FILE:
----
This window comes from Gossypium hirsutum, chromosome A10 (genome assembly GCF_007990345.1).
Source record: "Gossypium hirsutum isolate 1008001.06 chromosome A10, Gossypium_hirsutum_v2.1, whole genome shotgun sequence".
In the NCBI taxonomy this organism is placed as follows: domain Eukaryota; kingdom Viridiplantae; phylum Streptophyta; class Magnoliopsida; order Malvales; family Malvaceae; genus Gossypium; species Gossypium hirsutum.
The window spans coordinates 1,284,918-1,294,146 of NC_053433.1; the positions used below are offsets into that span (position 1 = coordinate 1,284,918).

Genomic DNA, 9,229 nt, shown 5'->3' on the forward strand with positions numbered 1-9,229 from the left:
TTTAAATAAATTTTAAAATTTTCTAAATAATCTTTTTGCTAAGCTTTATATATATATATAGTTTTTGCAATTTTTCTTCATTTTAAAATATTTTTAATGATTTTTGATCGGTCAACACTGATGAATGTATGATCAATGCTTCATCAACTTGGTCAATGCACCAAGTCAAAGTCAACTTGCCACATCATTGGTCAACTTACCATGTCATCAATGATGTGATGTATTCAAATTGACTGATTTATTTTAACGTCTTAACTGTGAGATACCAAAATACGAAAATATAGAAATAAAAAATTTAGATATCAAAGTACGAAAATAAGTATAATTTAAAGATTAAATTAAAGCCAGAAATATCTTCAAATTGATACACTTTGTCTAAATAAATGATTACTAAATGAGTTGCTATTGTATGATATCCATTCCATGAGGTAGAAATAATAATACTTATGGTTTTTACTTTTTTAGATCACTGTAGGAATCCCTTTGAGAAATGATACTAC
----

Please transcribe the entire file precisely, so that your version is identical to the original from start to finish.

This window comes from Gossypium hirsutum, chromosome A10 (genome assembly GCF_007990345.1).
Source record: "Gossypium hirsutum isolate 1008001.06 chromosome A10, Gossypium_hirsutum_v2.1, whole genome shotgun sequence".
In the NCBI taxonomy this organism is placed as follows: domain Eukaryota; kingdom Viridiplantae; phylum Streptophyta; class Magnoliopsida; order Malvales; family Malvaceae; genus Gossypium; species Gossypium hirsutum.
The window spans coordinates 1,284,918-1,294,146 of NC_053433.1; the positions used below are offsets into that span (position 1 = coordinate 1,284,918).

Genomic DNA, 9,229 nt, shown 5'->3' on the forward strand with positions numbered 1-9,229 from the left:
TTTAAATAAATTTTAAAATTTTCTAAATAATCTTTTTGCTAAGCTTTATATATATATATAGTTTTTGCAATTTTTCTTCATTTTAAAATATTTTTAATGATTTTTGATCGGTCAACACTGATGAATGTATGATCAATGCTTCATCAACTTGGTCAATGCACCAAGTCAAAGTCAACTTGCCACATCATTGGTCAACTTACCATGTCATCAATGATGTGATGTATTCAAATTGACTGATTTATTTTAACGTCTTAACTGTGAGATACCAAAATACGAAAATATAGAAATAAAAAATTTAGATATCAAAGTACGAAAATAAGTATAATTTAAAGATTAAATTAAAGCCAGAAATATCTTCAAATTGATACACTTTGTCTAAATAAATGATTACTAAATGAGTTGCTATTGTATGATATCCATTCCATGAGGTAGAAATAATAATACTTATGGTTTTTACTTTTTTAGATCACTGTAGGAATCCCTTTGAGAAATGATACTAC